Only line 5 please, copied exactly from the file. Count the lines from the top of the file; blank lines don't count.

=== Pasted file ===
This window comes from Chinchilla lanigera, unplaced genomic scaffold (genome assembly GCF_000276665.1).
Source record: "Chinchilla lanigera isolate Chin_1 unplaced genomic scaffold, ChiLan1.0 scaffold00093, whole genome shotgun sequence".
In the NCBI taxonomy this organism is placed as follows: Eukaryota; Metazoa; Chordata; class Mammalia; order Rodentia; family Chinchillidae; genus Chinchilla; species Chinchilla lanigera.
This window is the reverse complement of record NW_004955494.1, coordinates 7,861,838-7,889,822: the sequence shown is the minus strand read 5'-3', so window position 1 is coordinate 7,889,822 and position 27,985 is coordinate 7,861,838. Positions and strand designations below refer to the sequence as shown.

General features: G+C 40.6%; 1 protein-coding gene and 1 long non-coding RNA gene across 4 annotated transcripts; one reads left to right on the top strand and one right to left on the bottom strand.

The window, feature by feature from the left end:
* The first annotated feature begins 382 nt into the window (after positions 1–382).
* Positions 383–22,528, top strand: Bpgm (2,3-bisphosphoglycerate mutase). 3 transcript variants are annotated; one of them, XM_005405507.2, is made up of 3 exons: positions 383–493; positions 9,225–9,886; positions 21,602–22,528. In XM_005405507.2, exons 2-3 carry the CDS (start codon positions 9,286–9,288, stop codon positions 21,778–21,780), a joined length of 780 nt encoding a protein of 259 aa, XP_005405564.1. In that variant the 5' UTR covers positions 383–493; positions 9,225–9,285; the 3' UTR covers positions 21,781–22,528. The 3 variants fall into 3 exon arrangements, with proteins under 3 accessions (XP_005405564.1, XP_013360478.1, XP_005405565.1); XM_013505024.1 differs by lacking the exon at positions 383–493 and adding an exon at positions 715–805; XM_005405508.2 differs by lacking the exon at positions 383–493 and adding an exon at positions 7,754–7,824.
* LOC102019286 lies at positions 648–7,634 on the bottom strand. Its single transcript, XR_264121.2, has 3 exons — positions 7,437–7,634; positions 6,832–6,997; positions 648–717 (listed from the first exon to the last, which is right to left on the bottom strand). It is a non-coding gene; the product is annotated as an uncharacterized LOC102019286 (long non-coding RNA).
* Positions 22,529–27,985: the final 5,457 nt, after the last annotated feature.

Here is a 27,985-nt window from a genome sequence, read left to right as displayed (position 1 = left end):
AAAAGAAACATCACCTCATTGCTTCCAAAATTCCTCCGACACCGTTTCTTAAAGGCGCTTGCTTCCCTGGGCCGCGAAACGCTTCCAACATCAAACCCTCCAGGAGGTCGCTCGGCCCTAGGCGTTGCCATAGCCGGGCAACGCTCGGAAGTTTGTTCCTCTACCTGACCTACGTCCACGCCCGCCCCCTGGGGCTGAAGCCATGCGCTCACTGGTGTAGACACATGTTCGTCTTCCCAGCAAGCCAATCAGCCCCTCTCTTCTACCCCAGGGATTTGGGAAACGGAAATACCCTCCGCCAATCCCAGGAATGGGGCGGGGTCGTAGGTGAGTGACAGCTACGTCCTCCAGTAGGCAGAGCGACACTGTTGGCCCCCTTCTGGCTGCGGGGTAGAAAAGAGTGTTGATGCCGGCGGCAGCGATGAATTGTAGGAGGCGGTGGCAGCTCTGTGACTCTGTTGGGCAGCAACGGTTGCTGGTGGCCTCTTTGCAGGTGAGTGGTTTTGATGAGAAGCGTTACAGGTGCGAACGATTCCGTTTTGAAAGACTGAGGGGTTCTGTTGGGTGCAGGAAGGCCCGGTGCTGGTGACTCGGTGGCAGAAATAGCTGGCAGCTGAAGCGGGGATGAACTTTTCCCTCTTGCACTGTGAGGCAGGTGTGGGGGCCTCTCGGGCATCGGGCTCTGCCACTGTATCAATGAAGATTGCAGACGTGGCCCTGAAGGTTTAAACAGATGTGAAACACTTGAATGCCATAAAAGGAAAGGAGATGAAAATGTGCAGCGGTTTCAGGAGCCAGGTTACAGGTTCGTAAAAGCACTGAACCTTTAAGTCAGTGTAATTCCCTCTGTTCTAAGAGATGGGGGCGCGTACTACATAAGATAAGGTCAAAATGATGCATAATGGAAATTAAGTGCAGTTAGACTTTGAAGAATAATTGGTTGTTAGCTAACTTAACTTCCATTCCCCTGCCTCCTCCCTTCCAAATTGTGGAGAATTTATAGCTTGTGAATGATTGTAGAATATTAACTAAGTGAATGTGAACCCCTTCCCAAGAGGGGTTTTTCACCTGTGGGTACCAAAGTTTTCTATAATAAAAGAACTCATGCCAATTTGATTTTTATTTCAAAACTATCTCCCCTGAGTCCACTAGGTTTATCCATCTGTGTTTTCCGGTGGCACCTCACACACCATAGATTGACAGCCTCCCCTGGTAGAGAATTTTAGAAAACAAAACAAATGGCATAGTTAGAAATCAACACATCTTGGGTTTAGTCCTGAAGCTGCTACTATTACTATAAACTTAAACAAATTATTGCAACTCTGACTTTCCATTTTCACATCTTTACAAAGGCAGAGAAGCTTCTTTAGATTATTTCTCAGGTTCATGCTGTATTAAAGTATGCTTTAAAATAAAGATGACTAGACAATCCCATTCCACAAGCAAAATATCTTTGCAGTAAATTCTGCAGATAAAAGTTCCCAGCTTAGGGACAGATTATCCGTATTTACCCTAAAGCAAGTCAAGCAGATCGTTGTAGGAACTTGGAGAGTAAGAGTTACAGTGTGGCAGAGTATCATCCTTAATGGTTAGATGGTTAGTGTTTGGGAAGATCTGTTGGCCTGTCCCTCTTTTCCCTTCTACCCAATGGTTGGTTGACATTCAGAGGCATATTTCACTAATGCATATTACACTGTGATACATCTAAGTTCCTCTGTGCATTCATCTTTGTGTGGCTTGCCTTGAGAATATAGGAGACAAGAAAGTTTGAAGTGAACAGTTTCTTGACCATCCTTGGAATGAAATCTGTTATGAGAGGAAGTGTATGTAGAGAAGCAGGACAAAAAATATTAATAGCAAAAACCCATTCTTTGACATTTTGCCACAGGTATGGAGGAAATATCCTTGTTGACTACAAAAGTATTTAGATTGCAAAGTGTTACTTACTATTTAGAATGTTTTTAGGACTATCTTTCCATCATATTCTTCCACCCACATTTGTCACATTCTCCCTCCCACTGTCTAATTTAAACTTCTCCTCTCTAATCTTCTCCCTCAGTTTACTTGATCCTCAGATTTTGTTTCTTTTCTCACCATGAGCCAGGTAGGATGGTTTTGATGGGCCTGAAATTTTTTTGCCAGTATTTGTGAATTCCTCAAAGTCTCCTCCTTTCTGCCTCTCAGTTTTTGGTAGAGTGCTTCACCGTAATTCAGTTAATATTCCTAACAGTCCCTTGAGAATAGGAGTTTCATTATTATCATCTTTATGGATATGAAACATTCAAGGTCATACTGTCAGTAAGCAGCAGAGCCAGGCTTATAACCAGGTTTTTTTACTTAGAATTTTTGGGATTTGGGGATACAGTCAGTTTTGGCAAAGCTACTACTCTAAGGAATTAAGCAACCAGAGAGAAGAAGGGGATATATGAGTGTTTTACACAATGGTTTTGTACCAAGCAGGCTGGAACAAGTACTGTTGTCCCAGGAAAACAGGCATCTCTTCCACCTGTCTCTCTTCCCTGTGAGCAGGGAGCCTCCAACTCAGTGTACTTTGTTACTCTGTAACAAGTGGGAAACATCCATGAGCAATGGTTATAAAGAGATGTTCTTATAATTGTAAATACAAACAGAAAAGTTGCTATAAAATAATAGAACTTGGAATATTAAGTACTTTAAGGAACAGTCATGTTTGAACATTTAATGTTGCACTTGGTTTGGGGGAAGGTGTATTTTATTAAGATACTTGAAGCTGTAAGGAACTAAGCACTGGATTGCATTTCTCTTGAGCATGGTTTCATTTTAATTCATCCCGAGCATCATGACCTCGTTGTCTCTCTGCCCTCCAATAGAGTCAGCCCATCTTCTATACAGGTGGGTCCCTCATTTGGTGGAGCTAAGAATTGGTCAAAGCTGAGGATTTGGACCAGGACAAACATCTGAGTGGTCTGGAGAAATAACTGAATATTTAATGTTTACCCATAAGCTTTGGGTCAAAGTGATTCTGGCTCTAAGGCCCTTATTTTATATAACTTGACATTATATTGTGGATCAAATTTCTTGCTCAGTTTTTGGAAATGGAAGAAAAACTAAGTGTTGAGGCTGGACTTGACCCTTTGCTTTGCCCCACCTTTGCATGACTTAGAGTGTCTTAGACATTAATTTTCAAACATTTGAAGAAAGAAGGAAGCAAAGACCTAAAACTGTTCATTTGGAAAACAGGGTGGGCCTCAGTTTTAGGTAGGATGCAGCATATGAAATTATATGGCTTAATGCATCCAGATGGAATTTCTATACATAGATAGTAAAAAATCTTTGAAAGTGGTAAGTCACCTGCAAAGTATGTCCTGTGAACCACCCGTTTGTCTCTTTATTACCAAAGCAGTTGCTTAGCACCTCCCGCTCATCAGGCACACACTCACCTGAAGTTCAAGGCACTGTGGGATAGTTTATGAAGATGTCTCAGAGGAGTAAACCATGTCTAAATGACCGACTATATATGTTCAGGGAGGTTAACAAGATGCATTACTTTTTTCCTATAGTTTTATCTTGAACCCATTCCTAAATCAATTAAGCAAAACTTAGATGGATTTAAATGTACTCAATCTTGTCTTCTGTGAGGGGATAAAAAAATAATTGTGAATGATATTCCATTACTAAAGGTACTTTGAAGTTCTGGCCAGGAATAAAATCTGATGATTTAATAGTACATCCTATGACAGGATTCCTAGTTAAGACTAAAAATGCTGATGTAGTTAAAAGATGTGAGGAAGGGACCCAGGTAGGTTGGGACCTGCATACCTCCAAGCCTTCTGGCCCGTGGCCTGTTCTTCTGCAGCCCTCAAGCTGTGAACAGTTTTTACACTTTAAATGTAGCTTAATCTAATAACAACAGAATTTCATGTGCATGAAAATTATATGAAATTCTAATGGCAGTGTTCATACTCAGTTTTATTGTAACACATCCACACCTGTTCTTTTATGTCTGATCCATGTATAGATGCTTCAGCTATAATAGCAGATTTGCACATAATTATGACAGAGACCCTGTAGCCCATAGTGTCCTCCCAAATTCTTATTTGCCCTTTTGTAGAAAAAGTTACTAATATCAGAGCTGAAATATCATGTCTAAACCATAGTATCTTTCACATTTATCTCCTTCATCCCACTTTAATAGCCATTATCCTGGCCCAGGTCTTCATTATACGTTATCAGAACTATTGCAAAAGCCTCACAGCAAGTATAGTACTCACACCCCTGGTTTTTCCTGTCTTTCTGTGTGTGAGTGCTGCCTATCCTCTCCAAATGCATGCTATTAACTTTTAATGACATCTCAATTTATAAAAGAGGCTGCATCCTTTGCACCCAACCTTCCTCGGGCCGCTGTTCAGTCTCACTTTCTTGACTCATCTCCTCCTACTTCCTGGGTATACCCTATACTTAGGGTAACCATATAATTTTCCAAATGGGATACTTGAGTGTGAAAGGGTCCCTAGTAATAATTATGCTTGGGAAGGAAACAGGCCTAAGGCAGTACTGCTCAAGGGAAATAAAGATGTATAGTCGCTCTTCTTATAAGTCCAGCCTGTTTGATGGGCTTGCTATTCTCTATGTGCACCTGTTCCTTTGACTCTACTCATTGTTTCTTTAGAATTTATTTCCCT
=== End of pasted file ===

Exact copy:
General features: G+C 40.6%; 1 protein-coding gene and 1 long non-coding RNA gene across 4 annotated transcripts; one reads left to right on the top strand and one right to left on the bottom strand.